Monday, April 19, 2010




It’s not that I’ve been slacking off, returning to my prison diary three days later, but instead I’ve been trying to dig myself out of this hole in solitary confinement. If someone tosses you into a twenty-foot well, then fills it with stones and dirt until you’re buried neck deep, it’s not easy digging your way out. That’s the way it is in here. You need people “up there,” on the surface to throw you ropes (hopefully not looping the ropes around your neck) and rescue you, or you’re liable to be left at the bottom of the pit for the duration. A handful of people whose names I won’t mention have been doing just that, furiously moving the rubble of bureaucratic obstinacy and abuses of authority out of the way, trying to make a path for me to climb out. Hopefully, I’ll be freed soon. In the meantime…

Know your opponent. In a supposedly “free society,” things like this aren’t supposed to happen. One of the ways that our new country of the United States set itself apart from the oppressive “Mother England” was our Constitution and Bill of Rights, particularly the freedoms established such as Freedom of Speech. In England you spoke out at your own risk. They didn’t have freedom of speech. Say something someone in authority didn’t like and you might find yourself in lockup, like I am right now.

In the meantime, our courts have hammered out over the years the parameters of “free speech,” what it is and what it isn’t, so we’d know what is protected and what isn’t. Yelling, “FIRE!” in a crowded theater is not protected speech. There are many other examples that I don’t have the paper or ink to go into now.

Although some people don’t agree, our wise judges have ruled that there is no iron curtain separating the Constitution from the prison walls. Even prisoners, the lowest caste in our society, retain some freedoms, although often on a restricted basis. Freedom of Speech is one of them. There are only three areas of unprotected speech or communications involving prisoners, and those restrictions make sense in this environment.

First, if you write or speak out about planning an escape, as they say in New York, forget about it. You write a letter to Uncle Sid telling him to mail you a hacksaw blade and meet you outside the fence at midnight with a getaway car, they will stick you under the jail. You may not come out for awhile. Prisoners do not have the right to make escape plans, unless you are an American prisoner of war, which maintains that you have the duty to escape, evade capture, and return to your lines. That’s different.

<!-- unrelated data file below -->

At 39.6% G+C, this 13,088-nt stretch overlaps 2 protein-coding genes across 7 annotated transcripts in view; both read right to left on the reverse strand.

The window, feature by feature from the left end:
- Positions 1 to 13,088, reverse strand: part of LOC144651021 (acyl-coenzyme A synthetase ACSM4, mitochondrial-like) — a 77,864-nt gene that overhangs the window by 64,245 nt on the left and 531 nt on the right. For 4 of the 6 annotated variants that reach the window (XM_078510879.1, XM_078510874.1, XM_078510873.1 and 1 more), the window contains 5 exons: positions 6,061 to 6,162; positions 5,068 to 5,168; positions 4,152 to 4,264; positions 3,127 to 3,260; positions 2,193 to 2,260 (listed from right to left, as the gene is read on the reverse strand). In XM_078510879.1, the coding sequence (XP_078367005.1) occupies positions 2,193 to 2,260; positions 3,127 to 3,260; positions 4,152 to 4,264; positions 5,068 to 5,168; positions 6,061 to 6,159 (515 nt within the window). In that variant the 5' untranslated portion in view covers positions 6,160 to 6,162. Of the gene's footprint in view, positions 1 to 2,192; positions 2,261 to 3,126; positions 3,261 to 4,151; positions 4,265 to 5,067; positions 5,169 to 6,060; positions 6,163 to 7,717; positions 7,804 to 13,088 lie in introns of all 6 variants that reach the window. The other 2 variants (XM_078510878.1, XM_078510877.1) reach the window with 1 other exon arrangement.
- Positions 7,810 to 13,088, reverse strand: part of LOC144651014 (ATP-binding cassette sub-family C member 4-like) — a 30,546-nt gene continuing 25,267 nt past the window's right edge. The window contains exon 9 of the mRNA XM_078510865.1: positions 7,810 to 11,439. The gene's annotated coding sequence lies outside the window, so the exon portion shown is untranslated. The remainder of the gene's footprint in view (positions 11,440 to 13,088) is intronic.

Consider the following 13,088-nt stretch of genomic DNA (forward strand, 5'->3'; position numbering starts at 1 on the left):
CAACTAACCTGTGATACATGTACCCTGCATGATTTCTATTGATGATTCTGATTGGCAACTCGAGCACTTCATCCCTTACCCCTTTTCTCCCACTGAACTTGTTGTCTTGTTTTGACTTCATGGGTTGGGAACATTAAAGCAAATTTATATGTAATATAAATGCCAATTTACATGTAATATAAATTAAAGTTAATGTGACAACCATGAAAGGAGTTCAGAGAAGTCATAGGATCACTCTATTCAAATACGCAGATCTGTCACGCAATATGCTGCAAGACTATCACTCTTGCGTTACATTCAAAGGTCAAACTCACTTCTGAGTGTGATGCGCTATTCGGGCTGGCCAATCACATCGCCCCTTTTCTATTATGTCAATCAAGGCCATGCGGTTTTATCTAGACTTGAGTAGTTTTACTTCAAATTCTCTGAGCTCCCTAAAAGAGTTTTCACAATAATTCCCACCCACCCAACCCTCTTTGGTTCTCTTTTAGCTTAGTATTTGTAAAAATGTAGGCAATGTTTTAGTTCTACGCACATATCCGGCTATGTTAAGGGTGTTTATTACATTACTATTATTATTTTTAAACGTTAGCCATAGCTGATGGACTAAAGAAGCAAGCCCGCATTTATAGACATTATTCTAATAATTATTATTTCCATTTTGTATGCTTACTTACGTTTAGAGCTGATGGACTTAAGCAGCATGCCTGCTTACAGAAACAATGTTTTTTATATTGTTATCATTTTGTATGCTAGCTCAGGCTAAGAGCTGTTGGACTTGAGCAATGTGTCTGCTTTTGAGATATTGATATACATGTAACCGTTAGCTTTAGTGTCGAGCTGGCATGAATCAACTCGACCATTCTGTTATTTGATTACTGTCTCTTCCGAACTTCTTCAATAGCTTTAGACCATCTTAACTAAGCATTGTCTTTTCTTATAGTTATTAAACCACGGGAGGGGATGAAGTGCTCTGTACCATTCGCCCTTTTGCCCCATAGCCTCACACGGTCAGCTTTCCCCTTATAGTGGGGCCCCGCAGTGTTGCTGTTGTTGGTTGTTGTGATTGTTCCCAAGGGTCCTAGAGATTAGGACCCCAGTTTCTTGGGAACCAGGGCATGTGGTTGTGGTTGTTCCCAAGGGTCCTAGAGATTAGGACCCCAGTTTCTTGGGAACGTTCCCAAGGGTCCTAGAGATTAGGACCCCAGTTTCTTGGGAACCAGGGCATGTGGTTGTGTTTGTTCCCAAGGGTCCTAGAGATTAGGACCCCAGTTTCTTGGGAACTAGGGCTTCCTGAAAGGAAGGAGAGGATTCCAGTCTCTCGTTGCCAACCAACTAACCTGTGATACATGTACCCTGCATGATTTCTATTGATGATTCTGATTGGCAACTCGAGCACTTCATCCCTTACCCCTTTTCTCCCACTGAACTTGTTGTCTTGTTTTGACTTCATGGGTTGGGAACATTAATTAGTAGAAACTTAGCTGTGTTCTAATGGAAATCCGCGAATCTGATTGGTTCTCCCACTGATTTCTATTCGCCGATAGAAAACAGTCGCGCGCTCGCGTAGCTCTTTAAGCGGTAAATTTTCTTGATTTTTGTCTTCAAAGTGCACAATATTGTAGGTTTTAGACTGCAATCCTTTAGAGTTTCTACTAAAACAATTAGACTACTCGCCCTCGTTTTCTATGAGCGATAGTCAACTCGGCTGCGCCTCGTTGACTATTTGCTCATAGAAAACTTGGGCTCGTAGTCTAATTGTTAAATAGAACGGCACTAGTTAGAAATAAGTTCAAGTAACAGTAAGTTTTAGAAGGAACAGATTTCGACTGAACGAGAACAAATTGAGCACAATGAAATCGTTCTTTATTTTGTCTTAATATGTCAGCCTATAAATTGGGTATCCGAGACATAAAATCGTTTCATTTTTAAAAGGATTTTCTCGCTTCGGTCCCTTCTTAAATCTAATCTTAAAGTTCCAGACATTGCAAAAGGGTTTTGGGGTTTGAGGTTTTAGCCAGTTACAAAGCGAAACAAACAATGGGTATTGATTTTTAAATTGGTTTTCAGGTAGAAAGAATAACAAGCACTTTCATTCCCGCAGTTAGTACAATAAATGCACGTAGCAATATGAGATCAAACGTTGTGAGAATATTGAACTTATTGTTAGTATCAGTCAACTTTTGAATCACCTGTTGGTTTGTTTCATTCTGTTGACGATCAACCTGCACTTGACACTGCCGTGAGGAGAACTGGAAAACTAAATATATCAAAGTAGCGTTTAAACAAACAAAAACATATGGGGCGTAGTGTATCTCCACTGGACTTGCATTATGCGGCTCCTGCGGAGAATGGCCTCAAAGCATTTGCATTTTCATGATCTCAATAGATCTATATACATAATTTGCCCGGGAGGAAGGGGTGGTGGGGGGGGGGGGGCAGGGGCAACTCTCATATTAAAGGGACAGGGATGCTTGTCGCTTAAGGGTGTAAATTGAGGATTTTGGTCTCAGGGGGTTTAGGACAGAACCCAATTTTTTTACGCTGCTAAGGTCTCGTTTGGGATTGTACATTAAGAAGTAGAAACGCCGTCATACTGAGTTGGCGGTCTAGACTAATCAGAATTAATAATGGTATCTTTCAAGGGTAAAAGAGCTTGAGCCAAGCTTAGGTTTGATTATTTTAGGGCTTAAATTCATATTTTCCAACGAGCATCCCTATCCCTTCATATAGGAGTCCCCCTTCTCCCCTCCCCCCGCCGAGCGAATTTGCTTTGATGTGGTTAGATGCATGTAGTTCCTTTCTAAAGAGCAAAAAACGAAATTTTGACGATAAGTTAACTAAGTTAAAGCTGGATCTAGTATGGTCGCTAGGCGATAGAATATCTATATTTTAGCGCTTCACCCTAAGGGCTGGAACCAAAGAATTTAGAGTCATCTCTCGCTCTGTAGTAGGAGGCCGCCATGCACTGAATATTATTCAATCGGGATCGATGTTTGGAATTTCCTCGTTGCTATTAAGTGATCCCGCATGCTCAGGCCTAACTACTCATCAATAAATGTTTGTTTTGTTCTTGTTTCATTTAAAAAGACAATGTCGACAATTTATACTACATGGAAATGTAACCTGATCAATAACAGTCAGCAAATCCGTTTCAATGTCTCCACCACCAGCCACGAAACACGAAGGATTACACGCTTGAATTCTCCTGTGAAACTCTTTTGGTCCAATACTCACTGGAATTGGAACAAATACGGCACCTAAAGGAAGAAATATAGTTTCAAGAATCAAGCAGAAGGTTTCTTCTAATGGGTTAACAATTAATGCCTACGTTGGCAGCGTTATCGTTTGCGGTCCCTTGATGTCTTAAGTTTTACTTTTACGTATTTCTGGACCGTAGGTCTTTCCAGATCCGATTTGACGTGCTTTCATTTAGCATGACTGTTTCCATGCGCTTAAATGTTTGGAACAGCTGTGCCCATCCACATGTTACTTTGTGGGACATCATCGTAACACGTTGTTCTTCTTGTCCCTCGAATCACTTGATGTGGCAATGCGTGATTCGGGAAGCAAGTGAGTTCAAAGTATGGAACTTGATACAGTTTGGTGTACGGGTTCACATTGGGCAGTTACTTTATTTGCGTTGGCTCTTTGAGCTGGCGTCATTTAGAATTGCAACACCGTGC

The second area of unprotected speech in prison is the threat of riot, disruption, or insurrection. Think about Attica in 1971. They took over the prison, took hostages, and burned the place down. Why? The prison grievance procedures weren’t working, and after awhile, the prisoners got so fed up with not being able to redress their complaints they started setting fires. When Governor Nelson Rockefeller met their televised demands and appeared in person to hear their complaints, most of which seemed fairly mundane – food, medical care, visiting, and others – he asked them why didn’t they just say something before rather than do all that? They replied that they’d tried for years, but the prison authorities turned deaf ears to their grievances. Now they were listening.

You can’t advocate riots or destruction in prison, or they will mail you. You can’t stand in the recreation yard and urge everyone to engage in a sit-down strike or a hunger strike. You talk about organizing a prison union, they put you on the bus so fast your head will still be spinning when you wake up in a dungeon somewhere. That is not protected speech.

Neither is talk of criminal activities. If the mailroom trolls with their thick glasses down in their basement censorship office read your outgoing mail and you are discussing bringing in drugs, cell phones, weapons, or other illegal items, if you’re talking about bribing the warden to get a parole, or any other criminal act, so long. They got you. No freedom of speech involved in any of those areas. Don’t write Mama and threaten the life of the guard who took your contraband, either, or you’ll find yourself in a world of hurt.